The unfortunate reality is that, most of the time, this “business as usual” mode will not be sufficient to achieve these objectives. Organizational learning for impact demands a new way of doing business and a different set of processes altogether.

What are some common organizational learning models?

Organizational design practitioners usually refer to four primary types of learning models: the scientific model, the single-loop model, the double-loop model, and the deuterium-loop model.

The scientific method model is based on empirical evidence and experimentation. This type of learning is often used in manufacturing settings where there is a need to find cause-and-effect relationships. The scientific method can also be applied to social sciences, such as psychology, to study human behavior.

The single-loop model is a type of learning that happens when an organization makes changes in response to feedback but does not question the underlying assumptions that led to the need for change. This type of learning is often seen in organizations that have a hierarchical structure and a clear chain of command.

The double-loop model is a type of learning that happens when an organization questions its underlying assumptions and then makes changes accordingly. This type of learning is often seen in organizations that are more flat and decentralized, where employees are encouraged to challenge the status quo.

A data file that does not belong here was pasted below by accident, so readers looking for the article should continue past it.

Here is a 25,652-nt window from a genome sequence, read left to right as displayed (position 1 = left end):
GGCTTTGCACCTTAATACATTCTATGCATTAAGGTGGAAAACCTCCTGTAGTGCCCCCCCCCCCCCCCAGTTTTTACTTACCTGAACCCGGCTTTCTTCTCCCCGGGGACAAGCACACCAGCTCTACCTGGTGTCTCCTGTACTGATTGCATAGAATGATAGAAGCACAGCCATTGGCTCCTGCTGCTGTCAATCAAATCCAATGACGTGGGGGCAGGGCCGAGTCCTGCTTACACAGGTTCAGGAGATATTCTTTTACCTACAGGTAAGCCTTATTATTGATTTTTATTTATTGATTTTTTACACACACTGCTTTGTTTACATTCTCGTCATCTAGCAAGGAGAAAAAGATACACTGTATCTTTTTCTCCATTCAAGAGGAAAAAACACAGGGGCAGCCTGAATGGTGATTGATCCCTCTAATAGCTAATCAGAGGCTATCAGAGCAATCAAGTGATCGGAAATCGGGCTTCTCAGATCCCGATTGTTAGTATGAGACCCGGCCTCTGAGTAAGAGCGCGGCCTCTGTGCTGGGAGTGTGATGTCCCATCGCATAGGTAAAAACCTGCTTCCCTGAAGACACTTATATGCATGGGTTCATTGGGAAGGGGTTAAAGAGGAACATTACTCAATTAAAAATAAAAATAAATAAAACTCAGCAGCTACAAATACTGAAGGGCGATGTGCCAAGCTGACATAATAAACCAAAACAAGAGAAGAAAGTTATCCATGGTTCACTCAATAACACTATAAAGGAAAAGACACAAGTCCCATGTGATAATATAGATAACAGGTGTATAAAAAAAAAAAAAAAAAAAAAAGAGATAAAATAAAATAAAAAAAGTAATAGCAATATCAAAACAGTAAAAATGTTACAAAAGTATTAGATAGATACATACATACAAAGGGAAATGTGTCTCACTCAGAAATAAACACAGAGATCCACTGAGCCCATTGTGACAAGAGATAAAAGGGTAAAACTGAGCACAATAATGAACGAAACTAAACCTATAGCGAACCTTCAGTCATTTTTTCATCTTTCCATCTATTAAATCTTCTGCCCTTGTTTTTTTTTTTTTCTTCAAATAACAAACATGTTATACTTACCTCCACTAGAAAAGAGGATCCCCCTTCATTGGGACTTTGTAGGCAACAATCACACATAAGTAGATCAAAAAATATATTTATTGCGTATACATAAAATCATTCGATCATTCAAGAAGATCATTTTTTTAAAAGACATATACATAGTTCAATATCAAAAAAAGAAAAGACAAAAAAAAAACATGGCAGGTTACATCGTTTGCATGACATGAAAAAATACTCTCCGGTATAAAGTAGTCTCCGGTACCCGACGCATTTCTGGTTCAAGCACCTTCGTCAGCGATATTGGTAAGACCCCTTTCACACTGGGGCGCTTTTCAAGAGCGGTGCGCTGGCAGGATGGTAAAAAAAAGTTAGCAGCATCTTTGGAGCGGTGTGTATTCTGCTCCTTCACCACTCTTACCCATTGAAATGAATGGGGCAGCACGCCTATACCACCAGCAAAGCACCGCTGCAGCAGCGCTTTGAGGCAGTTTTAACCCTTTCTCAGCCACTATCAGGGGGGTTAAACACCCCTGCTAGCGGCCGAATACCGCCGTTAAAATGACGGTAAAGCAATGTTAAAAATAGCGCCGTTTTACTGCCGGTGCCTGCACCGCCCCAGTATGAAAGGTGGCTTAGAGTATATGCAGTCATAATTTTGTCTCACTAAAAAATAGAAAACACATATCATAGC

The deuterium-loop model is a type of learning that happens when an organization not only questions its assumptions but also tests them against reality. This type of learning is often seen in organizations that are constantly experimenting and iterating on their products and services.

Which organizational learning model is right for sustainability?

The type of organizational learning model that is right for organizations seeking to embed sustainability in their DNA will depend on a number of factors, including company’s culture, structure, and objectives. When seeking to establish an impact-oriented roadmap for a business, it is important to consider how your organization can learn by doing. This means finding ways to test your assumptions and iterate on your products and services. It also means establishing a data-oriented culture and an organizational structure that thrives on analytical investigation. By influencing the way organizations learn, you can set the foundation for better impact outcomes.